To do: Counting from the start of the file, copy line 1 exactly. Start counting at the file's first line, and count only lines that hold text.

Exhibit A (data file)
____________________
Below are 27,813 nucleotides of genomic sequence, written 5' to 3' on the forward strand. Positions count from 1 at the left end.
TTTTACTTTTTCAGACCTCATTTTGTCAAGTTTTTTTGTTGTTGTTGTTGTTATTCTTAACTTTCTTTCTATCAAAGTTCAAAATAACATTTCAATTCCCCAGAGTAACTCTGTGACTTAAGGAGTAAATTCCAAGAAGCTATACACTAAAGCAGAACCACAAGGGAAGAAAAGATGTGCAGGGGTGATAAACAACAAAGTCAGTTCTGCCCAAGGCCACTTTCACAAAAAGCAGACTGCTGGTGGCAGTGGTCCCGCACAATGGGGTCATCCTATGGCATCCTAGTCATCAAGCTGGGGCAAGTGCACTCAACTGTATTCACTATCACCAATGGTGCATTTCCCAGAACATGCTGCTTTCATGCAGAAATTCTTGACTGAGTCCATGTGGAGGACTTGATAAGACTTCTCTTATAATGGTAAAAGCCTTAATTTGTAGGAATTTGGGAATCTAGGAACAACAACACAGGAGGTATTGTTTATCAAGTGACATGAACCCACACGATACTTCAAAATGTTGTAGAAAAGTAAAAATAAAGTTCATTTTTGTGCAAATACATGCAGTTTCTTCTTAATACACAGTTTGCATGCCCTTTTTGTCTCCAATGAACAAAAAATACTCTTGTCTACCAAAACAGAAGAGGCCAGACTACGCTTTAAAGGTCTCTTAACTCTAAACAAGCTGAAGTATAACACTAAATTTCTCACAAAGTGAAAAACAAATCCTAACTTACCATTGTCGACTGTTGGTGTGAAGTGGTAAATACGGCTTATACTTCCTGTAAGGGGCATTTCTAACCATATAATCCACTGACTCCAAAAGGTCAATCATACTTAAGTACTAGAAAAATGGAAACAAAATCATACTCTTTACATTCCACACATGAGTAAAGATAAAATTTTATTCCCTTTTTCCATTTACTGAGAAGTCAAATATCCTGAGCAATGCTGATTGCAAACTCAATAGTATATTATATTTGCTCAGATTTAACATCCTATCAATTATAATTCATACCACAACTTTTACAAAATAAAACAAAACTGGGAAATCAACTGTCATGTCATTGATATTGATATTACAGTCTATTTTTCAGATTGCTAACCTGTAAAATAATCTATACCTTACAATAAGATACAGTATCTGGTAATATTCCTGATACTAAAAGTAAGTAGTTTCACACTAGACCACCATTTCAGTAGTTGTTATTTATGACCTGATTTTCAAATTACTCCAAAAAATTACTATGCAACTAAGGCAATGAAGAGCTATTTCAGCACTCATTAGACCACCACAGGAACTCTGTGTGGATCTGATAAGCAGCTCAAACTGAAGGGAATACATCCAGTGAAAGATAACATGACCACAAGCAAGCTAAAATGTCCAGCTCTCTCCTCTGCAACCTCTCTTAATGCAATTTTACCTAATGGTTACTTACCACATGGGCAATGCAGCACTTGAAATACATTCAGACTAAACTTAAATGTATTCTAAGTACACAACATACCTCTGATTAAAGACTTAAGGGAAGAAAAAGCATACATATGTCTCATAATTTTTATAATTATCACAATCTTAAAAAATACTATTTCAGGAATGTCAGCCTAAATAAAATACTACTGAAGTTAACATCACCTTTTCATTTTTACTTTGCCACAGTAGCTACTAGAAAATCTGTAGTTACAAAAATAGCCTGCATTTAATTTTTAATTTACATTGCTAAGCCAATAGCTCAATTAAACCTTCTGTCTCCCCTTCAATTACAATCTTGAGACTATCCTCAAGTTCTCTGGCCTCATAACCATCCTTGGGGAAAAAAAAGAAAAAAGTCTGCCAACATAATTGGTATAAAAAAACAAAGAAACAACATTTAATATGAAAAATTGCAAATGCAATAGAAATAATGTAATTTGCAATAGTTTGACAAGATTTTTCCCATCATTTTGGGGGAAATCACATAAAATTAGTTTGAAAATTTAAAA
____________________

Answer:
Below are 27,813 nucleotides of genomic sequence, written 5' to 3' on the forward strand. Positions count from 1 at the left end.